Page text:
Glenn had unfortunately not been able to complete the Baltimore marathon 5 weeks ago...he had become severely dehydrated from the antibiotics he was on and made the smart decision to drop out. This time, he was determined to finish, come what may.
The AC Marathon was very small, with a total of about 500 runners for all races - marathon, half marathon, 10K and 5K. The entire race was along the boardwalk. The race has the distinction of being the 3rd oldest marathon in the country, and was well-organized enough, despite the fact that the organizers dropped out and the race had to be postponed. It is not exactly my kind of race, however...I am a sucker for crowd support (though I could do without the hassle of being trampled over by massive crowds). And I am pretty sure I don't want to run 26.2 miles on the boardwalk, with some portions repeated over and over.
...and other scenery:
As he was stretching, Glenn was wincing...he seemed to have pulled a muscle in his shoulder and was in pain. But when the race started at 8:30 AM, he took off with the other runners, cheerfully striking up a conversation with the person next to him. There were just a handful of spectators, so we did our best to make lots of noise (I decided not to pull out the little drum I had brought with me, because I wasn't sure I wanted to make THAT much noise).
The entire race was along the boardwalk. Parts of the course were repeated, so we saw the runners again as they passed the starting point at Mile 5.
We hung around for the kids' fun run,
then walked a little over a mile from the start to get to the water stop at Mile 17 (also Mile 25). We waited there for Glenn, cheering the other runners. This was a race that brought out the hardcore runner in you. At Mile 17, you had the option of turning around and running 9.2 more miles...or you could just go 1.2 miles further to the finish line. Which would you choose?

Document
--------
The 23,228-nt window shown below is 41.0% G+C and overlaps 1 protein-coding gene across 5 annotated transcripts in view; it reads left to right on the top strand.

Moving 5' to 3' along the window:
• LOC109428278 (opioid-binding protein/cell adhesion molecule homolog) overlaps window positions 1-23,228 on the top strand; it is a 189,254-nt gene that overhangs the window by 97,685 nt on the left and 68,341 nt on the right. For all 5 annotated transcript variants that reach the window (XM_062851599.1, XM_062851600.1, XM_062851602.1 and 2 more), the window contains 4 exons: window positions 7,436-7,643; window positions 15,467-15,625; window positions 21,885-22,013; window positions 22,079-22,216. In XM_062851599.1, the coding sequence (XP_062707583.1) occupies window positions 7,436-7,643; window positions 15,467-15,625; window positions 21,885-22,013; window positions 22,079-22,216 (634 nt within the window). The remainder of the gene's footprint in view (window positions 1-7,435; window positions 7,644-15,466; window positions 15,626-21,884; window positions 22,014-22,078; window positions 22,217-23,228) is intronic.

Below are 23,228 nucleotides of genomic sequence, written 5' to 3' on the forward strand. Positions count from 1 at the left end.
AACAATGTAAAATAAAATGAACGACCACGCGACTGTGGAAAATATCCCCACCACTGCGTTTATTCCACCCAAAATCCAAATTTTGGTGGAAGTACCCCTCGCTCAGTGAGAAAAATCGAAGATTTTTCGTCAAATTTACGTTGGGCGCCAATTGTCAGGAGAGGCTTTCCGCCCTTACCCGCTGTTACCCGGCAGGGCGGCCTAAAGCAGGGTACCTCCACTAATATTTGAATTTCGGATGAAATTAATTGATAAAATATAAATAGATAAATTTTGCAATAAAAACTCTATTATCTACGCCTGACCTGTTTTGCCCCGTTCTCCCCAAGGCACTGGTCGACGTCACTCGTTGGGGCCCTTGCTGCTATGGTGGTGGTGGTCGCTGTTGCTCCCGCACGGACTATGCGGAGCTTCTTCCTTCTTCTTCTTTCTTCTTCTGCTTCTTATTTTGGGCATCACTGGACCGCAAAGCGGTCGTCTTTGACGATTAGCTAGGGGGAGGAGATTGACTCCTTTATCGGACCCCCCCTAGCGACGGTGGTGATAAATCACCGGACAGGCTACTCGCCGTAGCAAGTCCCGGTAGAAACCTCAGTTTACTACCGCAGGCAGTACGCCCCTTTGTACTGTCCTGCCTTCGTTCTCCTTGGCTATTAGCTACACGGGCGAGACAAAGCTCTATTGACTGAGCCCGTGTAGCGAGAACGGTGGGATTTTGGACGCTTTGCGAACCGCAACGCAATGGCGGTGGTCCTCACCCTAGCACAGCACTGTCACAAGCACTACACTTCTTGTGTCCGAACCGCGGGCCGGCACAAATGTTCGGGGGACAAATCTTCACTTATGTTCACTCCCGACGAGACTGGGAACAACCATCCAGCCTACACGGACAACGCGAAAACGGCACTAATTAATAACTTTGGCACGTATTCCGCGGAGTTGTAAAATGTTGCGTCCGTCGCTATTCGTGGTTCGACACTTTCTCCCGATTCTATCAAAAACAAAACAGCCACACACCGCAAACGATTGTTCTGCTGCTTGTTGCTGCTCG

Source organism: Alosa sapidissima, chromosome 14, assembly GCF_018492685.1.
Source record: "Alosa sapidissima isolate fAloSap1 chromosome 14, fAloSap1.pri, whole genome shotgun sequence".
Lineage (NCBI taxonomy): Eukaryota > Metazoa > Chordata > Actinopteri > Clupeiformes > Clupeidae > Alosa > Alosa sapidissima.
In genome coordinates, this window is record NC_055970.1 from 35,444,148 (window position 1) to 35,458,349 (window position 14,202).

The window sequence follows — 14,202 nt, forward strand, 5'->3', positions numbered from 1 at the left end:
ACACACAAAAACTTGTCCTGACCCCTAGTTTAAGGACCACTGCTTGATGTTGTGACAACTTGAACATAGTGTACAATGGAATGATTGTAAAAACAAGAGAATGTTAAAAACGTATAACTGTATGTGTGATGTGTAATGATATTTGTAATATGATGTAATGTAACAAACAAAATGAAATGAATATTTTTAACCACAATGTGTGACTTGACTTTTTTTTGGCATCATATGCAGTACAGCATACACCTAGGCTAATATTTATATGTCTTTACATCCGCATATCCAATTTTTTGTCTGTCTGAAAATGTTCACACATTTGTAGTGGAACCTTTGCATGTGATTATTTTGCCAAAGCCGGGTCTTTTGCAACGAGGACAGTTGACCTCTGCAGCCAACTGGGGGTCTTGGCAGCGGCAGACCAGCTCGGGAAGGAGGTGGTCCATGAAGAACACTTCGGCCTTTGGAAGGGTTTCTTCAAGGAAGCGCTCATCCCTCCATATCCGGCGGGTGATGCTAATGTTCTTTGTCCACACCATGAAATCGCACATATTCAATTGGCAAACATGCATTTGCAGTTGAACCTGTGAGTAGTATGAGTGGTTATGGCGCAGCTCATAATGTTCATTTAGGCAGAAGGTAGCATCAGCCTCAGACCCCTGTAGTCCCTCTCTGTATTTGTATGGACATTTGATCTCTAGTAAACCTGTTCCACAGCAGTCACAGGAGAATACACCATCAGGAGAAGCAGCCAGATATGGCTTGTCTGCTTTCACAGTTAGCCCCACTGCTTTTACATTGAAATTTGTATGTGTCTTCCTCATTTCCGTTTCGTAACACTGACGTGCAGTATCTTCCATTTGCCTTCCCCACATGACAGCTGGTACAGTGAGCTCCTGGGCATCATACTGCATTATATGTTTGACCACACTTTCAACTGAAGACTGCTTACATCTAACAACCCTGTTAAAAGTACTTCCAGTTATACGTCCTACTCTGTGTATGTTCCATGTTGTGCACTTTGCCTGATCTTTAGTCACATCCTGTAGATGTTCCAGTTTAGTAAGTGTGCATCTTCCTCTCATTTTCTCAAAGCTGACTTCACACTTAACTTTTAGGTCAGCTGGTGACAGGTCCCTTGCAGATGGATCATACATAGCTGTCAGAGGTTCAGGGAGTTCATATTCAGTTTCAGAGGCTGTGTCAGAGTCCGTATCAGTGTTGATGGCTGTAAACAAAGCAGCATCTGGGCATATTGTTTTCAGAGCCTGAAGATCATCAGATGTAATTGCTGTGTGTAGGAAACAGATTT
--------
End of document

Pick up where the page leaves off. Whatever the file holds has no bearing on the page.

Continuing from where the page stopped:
Glenn had hoped to complete the race in less than 5 hours. When he had still not appeared at 11:45, we suspected that something was not right. Sure enough, he called a little before 12, asking me to take his knee brace out of his bag (Glenn is always super prepared, and can survive comfortably for a couple of days if he ever got lost on any of his runs. At the race, apart from water and gatorade, he was also carrying his cell phone, GU, a protein bar and other little food items). DH & I were carrying Glenn's bag. I took out the brace as Glenn came by, limping. He was wearing a make-shift brace of gauze and tape that paramedics had clumsily draped around his knee.
His knee was throbbing from what he believed was an ITB flare-up, but he was not ready to throw in the towel. We helped him get his brace on and I ran to the nearest store to get him Advil (believe it or not, inspite of all the preparedness, none of us carried painkillers). The brace didn't help much, so off it came. He limped a little, then decided that it hurt more to walk, so he ran instead.DH and I then walked back to the finish. Glenn gutted it out to the finish, completing in 5:39:24. Inspiring, ain't it?
Methinks the adrenaline worked wonders, because besides the miracle of completing the marathon in such pain, he also reported that his knee felt much better the same night, and he could walk without much pain.
On another note, I have been turning in some decent runs and feel stronger by the day.
Last week's runs totalled 32 miles.
Monday: 6 miles
Tuesday: 6 miles
Thursday: 12 miles
Friday: 3 miles
Saturday: 5 miles
Spectating at the Atlantic City Marathon made me realize how much I have enjoyed racing...and how I'd love to get back in the game. So, here's the announcement: I am gearing up for my first race since August...Turkey Trot...a.k.a. Ashenfelter 8K. Woo hoo!
A shout out to Philadelphia marathon runners...kick some butt this weekend!